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building wealth

You recently started a career,  cash is flowing in, and you want to venture into the world of investing.  Or maybe you’ve always done well financially and realized that you like your job, but it’s not something you want to do forever.  If that sounds anything like you, then it’s probably a good time to start investing.

The internet is littered with financial information and I know that it’s a bit overwhelming to read through the articles and videos.  Since I get asked a lot about investments, I’ve decided to put together a small section on my site for the strategy I follow.  There’s no point of re-inventing the wheel, so you’ll find a lot of links to allow you to peruse through additional information.

My investment strategy is very simple and is ideal for a Canadian who generates most of their income as an employee.  There are primarily 3 platforms that falls under my investment umbrella, and they are Index ETFs, RRSP & TFSA.  Most of my information comes from “Canadian Couch Potato” and “”.

Before you can get started with investing, here’s a very short to-do list to make sure you are ready to take on something new with your finances.

  • Get rid of all high interest rate debt (credit card, unsecured line of credit).

  • Create a budget and stick to it.  Control random and unplanned spending.

  • Get caught up with filing your tax returns. 

  • Learn most of the stock investment terminologies & products.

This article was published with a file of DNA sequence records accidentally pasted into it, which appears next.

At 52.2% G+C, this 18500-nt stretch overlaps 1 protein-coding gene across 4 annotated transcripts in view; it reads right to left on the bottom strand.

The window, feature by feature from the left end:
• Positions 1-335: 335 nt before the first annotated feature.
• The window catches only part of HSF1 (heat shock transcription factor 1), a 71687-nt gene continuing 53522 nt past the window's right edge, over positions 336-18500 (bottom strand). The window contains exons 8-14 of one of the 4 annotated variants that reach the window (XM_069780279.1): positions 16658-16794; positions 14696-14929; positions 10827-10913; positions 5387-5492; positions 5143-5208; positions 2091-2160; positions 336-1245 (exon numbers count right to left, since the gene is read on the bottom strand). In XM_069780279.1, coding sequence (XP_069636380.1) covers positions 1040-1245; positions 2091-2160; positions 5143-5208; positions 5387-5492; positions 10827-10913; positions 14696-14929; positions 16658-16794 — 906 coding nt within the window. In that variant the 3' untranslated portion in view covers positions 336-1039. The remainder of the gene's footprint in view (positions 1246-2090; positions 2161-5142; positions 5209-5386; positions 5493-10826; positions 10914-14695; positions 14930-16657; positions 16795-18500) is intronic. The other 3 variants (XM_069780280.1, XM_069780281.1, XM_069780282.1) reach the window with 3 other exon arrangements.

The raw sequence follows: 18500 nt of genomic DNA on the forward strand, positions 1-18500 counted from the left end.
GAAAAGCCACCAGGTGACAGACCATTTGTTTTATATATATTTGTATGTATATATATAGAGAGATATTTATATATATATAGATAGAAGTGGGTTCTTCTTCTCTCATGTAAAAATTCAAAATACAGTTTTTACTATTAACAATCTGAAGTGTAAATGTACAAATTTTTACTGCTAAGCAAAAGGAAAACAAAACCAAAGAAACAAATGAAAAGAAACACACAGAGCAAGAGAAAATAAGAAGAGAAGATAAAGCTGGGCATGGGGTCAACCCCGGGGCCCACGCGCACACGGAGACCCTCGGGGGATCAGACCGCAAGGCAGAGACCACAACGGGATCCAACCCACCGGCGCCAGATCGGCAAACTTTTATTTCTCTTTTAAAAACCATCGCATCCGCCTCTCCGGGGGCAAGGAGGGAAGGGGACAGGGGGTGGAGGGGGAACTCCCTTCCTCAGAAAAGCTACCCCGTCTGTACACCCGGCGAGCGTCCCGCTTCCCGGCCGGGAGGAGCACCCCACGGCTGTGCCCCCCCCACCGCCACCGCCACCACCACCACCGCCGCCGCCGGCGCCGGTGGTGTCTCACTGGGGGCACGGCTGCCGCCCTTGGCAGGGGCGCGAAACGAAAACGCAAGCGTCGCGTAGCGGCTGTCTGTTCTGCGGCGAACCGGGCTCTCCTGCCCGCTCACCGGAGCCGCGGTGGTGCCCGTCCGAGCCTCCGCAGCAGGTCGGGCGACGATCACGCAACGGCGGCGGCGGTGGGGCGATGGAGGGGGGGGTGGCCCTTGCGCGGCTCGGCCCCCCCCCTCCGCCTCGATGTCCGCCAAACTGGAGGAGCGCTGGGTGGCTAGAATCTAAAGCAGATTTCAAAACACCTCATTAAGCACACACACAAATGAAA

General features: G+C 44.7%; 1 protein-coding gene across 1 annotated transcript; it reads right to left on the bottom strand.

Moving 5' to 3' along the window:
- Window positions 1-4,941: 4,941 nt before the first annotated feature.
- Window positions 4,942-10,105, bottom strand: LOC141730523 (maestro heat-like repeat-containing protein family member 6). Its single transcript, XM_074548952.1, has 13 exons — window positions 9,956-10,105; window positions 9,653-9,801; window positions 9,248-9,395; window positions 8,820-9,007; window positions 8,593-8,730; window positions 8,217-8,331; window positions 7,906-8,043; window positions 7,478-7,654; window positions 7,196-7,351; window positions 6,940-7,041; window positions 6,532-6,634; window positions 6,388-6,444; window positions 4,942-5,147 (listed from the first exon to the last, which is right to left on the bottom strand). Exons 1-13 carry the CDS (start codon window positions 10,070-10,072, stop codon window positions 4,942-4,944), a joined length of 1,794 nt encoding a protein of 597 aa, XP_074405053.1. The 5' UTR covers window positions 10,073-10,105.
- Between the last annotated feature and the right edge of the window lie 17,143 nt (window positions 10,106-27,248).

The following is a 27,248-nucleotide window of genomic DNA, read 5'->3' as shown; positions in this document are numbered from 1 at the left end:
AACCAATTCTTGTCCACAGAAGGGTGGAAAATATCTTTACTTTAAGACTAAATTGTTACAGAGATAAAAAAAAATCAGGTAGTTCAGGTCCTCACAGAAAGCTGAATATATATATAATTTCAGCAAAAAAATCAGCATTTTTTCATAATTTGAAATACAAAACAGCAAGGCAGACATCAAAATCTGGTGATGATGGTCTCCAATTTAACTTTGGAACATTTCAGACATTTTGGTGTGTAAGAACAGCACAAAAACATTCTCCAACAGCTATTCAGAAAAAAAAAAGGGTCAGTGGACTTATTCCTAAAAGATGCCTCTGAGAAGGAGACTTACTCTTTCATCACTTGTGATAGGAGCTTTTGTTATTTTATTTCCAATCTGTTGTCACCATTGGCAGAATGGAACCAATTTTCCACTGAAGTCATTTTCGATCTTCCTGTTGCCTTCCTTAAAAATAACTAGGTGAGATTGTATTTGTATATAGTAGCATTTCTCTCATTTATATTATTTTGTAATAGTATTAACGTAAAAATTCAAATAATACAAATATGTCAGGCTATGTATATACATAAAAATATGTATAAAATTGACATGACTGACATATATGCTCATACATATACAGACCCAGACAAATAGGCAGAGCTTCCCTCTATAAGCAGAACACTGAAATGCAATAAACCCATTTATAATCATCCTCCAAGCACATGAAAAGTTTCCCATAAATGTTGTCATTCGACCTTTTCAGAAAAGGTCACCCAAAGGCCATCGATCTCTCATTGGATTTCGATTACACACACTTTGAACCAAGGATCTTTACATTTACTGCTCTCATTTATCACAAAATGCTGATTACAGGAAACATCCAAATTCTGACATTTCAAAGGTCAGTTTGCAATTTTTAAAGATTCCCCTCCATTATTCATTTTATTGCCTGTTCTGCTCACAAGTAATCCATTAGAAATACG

• Below is a general guideline on what you can invest in to grow your wealth from 0 to 100k+. 


  1.  Open and RBC Investment Practice account.  

    • You will start with 100k (of fake money) and you can place orders using the real world prices.  This is an excellent way to learn how to place orders and navigate their DIY investing platform.


  2. You have $0 - $10,000  to invest.  

    • Open a “Wealth Simple” Investment account TFSA and / or  RRSP account.

    • Put away at least 10% of your gross income (before taxes)

    • Do you plan to buy a home?  If yes, then stick to RRSP for now.  


  3. You have $10,000 - $50,000 to invest.  

    • Open a “TD E Series” Mutual fund TFSA and/or RRSP investment account

    • Do you plan to buy a home or invest in Canadian property?  If yes, you should have at least $35k in RRSP.  The “Home Buyer’s Plan” will allow you to withdraw up to $35k in RRSP without any tax deductions.

    • Consider making a plan to purchase property, find an investment partner if you need to.


  4. You have $50,000 - $100,000 to invest.  

    • At this point, it’s a good idea to transition away from mutual funds.  If you plan to make lump sum investments with less frequency, it’s a good idea to get index ETFs 

    • Figure out a long term financial plan.  This will determine whether RRSP, TFSA or other types of investments are right for you.


  5. You make $95,000+.  This puts you on a higher tax bracket.  

    • Consider hiring an “unbiased” financial advisor to help you manage your finances.

    • Consider having other types of investments such as a rental property or a small business.  This will allow you to generate more income and give you the ability to write off some of your business related expenses.

    • Have a clear vision of your future income, 5, 10, 20, 30 years from now.

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